To the Board: Be the Right Kind of Reckless
Doug Wilson, one of New Saint Andrews College’s founding members, exhorted the board of the college. We consider the exhortation’s vision of leadership, ambition, and ethics to be a model for our college’s students and faculty. His remarks also convey our conviction to remain a school of evangelical integrity.
[To the board:]
“And Jesus answered them, saying, The hour is come, that the Son of man should be glorified. Verily, verily, I say unto you, Except a corn of wheat fall into the ground and die, it abideth alone: but if it die, it bringeth forth much fruit. He that loveth his life shall lose it; and he that hateth his life in this world shall keep it unto life eternal. If any man serve me, let him follow me; and where I am, there shall also my servant be: if any man serve me, him will my Father honour (John 12:23–26, KJV).
“Now is the judgment of this world: now shall the prince of this world be cast out” (John 12:31, KJV).
Jesus teaches His “up is down” ethic in multiple places. It can in fact be considered a central theme of His teaching. But it is a particular kind of up-is-down approach. He is giving us a way of pursuing our ambitions; He is not telling us to annihilate our ambitions. He does not tell us to rip out the places of honor at banquets (in the interests of egalitarianism), but rather shows us how to get into those places of honor. The way up is to go down. The way of resurrection and life is to die first. And this is what makes the risk worth it. Ambition is frequently fueled by lust, but the grave is the detox center for all our lusts.
Now the prince of this world represents a particular way of making decisions. That means groups and the culture of groups. Remember the quarrels the disciples would have. We would all do well (we think) if Jesus had only one disciple, and we were that one disciple. Those other disciples clutter things up and get in the way. Now the disciples knew what Jesus would say about their squabbles, which is why they were so quiet when Jesus asked what they had been discussing on the road. They knew the right answer but had not yet internalized the right answer. But this is where we must note the claim in John 12:31. Jesus came to dismantle the devil’s way of doing business, the world’s way of getting ahead.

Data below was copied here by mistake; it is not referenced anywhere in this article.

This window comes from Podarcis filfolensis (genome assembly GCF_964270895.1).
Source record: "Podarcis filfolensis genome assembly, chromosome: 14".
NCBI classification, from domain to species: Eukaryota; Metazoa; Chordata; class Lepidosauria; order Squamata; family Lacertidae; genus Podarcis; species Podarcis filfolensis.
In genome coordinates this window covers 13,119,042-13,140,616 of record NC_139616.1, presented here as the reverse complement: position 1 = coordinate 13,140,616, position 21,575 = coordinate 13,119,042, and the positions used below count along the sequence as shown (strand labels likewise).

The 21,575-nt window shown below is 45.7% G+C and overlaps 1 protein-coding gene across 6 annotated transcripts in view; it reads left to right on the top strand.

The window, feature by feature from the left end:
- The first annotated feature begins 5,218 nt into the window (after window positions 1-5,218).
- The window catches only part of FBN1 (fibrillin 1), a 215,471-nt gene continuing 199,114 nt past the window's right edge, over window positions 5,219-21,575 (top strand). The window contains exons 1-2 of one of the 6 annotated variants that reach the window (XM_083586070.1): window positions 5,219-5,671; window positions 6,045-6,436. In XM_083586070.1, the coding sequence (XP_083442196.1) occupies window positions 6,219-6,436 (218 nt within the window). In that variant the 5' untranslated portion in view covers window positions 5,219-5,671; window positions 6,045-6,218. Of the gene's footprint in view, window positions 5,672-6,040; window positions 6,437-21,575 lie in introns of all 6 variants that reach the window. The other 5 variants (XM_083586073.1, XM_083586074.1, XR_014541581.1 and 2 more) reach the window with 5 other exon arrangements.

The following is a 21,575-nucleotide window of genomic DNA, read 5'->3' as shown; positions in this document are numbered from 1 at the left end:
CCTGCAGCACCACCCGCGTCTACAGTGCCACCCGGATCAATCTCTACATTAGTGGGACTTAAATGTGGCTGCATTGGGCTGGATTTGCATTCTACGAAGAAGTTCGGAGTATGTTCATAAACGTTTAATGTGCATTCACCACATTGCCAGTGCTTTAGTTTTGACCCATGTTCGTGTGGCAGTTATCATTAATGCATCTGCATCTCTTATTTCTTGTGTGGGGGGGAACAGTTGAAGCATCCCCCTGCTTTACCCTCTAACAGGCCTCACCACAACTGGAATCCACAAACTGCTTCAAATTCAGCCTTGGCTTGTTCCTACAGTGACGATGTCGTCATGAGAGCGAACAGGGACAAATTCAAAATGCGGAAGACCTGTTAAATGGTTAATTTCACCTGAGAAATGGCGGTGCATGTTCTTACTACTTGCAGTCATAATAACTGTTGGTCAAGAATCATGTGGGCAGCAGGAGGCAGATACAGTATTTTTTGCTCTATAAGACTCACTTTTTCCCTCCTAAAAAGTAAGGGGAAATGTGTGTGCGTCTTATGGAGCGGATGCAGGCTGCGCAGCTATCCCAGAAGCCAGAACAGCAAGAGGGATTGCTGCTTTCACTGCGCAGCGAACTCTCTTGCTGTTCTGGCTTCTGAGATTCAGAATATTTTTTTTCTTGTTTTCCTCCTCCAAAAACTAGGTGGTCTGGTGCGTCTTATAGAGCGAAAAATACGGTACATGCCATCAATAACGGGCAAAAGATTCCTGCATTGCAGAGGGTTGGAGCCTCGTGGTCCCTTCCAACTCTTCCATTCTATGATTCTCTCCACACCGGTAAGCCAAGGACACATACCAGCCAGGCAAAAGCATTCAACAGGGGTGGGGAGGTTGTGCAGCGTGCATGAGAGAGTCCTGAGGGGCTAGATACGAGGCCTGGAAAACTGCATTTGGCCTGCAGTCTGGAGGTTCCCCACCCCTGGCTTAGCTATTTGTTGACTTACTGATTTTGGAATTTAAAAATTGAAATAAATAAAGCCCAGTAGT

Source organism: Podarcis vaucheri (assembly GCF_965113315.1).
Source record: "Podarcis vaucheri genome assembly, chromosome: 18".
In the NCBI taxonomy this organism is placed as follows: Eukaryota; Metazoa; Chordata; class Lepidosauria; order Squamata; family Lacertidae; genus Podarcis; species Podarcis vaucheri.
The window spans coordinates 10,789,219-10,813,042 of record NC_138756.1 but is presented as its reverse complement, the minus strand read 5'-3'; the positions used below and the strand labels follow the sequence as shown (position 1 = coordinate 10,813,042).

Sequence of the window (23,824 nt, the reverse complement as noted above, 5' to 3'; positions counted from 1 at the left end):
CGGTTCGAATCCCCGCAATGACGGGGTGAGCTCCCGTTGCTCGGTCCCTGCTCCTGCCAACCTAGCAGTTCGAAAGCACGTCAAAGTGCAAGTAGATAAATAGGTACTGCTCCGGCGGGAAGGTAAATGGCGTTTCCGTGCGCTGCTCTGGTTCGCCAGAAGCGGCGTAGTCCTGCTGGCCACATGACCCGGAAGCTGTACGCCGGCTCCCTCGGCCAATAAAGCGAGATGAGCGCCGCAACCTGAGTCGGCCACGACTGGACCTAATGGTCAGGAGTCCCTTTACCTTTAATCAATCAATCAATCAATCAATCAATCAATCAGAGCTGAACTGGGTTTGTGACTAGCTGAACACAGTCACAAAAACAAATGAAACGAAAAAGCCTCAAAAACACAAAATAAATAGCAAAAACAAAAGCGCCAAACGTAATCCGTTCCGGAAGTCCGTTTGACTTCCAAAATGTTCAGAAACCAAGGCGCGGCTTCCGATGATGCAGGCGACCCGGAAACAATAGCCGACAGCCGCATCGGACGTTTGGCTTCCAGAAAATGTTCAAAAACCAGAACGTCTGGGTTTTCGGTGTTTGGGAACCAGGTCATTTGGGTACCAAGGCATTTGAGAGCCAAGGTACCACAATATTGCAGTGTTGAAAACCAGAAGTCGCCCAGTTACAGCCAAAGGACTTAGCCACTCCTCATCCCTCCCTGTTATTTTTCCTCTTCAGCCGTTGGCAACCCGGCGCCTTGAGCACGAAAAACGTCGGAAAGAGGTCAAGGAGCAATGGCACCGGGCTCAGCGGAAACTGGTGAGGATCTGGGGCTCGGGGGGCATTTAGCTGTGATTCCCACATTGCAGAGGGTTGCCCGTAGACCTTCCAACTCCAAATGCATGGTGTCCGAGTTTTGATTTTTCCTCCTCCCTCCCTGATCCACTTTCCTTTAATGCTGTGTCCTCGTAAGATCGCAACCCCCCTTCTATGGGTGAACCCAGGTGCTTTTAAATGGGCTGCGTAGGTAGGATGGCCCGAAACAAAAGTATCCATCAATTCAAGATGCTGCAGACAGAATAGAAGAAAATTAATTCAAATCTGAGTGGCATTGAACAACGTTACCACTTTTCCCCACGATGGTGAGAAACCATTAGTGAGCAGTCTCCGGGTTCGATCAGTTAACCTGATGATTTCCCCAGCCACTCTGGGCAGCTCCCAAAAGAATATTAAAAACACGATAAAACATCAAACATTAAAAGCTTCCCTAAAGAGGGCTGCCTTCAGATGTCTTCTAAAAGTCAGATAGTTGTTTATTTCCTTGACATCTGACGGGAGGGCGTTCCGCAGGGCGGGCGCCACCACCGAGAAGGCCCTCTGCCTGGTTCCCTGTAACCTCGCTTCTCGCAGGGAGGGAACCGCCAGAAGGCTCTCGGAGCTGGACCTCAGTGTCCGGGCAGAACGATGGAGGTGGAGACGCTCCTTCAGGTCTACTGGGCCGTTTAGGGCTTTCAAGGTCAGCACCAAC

The world (and every institution in the world) tends to believe that survival and growth is the great value. And this is how so many colleges and universities have gone astray—there was a pivotal moment when the people making the decisions decided to themselves that it would be better to survive in a compromised state than to be faithful and go out of business. Every last one of them did this—this is where faithlessness arises. But it would have been better if Harvard had closed its doors than to be what it is now. It would have been better for Yale to close its doors than to be what they have become. And that fateful moment passed, and certain men, not yet fully corrupt, decided to let it pass.
And so third, this means that we must preserve the mission of NSA by being the right kind of reckless with it. There is sinful risk and there is sinful conservatism. God spare us from both. The way to survive properly is to not have survival as our highest good. The way of life is the willingness to die. Followers of Christ are summoned to take up their cross daily and to follow Christ.
As I said earlier, this is a central theme in the Lord’s teaching. One of the reasons why I love Chesterton so much is that he gets this central thing. He gets it like few others do. This is from his great book Orthodoxy:
“Take the case of courage. No quality has ever so much addled the brains and tangled the definitions of merely rational sages. Courage is almost a contradiction in terms. It means a strong desire to live taking the form of a readiness to die. ‘He that will lose his life, the same shall save it,’ is not a piece of mysticism for saints and heroes. It is a piece of everyday advice for sailors or mountaineers. It might be printed in an Alpine guide or a drill book. This paradox is the whole principle of courage; even of quite earthly or brutal courage. A man cut off by the sea may save his life if we will risk it on the precipice.
“He can only get away from death by continually stepping within an inch of it. A soldier surrounded by enemies, if he is to cut his way out, needs to combine a strong desire for living with a strange carelessness about dying. He must not merely cling to life, for then he will be a coward, and will not escape. He must not merely wait for death, for then he will be a suicide, and will not escape. He must seek his life in a spirit of furious indifference to it; he must desire life like water and yet drink death like wine. No philosopher, I fancy, has ever expressed this romantic riddle with adequate lucidity, and I certainly have not done so. But Christianity has done more: it has marked the limits of it in the awful graves of the suicide and the hero, showing the distance between him who dies for the sake of living and him who dies for the sake of dying.”